Theology and Religious Studies: Peace, Trauma and Religion

Religion(s) for conflict resolution and trauma healing
Specialization of:Theology & Religious Studies
Title:MA Theology & Religious Studies

Today, we witness the rise of national and regional conflicts - so-called “new wars” -, often linked to religious and ethnic diversity or enmity, usually triggered by unjust living conditions. In a globalized world, every regional conflict affects and is affected by the larger international community. At the same time we observe the devastating influence of violent conflicts on individuals as well as on relations within families and communities (trauma).
These developments have created a growing interest in the political and public arena to explore and develop skills for peace making and peace keeping – locally, regionally, and internationally – as well as for conflict prevention and post conflict care, like trauma healing. The challenges are taken up in a variety of disciplines: Political Science, Law, The Humanities, Medicine, et al. In the field of Theology and Religious Studies, all of these insights are considered and critically reflected (in research, education, and praxis) from the perspective of different faith traditions.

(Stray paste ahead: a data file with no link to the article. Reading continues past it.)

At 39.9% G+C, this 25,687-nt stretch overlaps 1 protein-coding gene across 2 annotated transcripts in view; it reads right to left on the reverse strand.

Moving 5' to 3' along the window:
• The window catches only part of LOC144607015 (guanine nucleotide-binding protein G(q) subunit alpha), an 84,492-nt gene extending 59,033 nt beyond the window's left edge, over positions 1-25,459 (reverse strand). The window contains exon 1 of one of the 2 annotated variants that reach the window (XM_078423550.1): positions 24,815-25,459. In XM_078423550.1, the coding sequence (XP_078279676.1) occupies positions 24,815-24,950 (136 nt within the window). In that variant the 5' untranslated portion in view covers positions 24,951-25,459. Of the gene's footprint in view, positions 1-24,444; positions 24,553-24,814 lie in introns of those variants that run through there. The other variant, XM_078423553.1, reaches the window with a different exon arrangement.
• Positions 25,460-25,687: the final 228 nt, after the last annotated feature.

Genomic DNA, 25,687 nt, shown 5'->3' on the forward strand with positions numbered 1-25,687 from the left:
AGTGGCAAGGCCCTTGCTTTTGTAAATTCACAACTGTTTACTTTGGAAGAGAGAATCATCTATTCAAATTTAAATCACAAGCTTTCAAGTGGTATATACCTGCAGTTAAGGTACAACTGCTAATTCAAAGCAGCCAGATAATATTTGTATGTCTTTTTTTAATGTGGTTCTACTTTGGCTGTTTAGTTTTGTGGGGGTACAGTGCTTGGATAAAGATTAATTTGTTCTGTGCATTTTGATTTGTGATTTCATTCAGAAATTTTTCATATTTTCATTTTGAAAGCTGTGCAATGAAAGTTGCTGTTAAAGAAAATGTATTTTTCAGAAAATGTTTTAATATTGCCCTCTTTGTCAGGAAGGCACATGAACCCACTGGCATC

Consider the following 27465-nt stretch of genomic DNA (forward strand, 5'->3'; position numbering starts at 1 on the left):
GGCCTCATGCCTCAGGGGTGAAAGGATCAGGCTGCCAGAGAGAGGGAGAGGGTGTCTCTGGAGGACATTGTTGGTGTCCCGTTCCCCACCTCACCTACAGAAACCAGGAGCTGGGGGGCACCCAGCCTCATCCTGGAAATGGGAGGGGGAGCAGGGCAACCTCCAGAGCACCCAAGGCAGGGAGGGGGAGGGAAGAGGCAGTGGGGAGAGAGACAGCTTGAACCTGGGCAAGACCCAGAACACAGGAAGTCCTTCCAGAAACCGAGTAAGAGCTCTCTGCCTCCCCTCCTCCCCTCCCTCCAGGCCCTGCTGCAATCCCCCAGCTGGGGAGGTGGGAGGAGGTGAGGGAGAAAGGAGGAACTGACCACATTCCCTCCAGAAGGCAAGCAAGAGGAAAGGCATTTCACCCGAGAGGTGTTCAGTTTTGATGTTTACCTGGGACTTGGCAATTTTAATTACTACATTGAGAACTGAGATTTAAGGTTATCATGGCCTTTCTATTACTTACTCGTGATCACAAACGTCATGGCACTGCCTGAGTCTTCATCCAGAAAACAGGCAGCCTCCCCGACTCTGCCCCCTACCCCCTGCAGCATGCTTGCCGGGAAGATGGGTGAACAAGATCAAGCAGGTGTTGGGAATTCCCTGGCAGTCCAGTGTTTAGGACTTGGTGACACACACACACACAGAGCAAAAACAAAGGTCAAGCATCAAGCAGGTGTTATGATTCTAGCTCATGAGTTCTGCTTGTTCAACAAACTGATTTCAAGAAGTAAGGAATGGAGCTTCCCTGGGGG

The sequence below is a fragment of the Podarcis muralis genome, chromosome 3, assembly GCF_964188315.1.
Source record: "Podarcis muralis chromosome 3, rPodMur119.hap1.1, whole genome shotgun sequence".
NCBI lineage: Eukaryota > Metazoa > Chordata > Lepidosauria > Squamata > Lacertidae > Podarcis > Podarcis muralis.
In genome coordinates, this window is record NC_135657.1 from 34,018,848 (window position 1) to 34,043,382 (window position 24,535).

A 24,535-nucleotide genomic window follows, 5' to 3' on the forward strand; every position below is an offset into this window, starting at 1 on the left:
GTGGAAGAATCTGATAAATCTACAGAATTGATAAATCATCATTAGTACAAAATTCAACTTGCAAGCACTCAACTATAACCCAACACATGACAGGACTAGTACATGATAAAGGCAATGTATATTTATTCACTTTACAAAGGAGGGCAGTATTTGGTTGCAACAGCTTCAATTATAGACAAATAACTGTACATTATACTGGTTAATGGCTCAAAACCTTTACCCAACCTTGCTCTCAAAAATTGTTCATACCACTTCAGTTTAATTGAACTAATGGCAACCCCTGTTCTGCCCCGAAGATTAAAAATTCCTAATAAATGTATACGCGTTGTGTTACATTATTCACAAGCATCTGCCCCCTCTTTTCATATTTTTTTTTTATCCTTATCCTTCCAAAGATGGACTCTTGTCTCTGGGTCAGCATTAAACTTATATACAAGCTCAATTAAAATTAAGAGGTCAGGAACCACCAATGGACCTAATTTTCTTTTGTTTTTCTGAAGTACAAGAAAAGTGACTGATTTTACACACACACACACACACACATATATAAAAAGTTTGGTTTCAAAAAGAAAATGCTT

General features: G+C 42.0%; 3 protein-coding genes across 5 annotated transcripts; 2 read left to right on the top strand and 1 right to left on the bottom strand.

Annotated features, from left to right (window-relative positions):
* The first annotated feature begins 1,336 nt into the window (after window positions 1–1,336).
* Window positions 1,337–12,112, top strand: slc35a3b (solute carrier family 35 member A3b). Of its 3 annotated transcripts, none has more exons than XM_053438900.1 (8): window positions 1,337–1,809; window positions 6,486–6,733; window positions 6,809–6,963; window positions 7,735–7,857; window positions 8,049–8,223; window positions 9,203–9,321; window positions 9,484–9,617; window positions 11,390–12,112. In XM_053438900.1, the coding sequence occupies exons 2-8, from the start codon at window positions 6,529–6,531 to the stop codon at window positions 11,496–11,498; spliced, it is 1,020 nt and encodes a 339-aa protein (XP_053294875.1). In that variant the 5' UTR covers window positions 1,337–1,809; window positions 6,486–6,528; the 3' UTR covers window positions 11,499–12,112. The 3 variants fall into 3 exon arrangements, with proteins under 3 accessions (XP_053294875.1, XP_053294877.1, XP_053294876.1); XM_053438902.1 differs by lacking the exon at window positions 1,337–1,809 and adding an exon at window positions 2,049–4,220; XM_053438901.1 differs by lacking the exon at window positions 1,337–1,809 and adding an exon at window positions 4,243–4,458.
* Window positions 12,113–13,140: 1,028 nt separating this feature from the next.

Religion is misused to incite violent conflicts as well as it is one of the strongest ethical and spiritual resources for conflict resolution and transitional justice – on the inter-personal level, the inter-groups level, as well as in reconciliation processes within whole societies.

This master programme aims to explore and teach theories, practices, and experiences and prepares professionals for this growing field of peace and conflict studies.

The theoretical basis will be provided by three thematic modules with a focus on theological and interreligious interpretations of peace and justice, and religious roots of violence, reconciliation in religious perspective, healing of trauma, religion in the public domain (public theology). You will explore and discuss scientific research in the fields of religion, violence, trauma and reconciliation from various disciplines, including (Peace-) Theology and Ethics, Islam Studies, Psychology, Practical Theology, amended by inputs from other faculties. – The study year might start with a concise summer-school (to be announced).

A first compulsory core module, Hermeneutics, treats the skills of interpretation and reflexivity. A second core module, Research Skills, aims to train the student in academic research practices, discussing problem formulation, methodology, and analysis.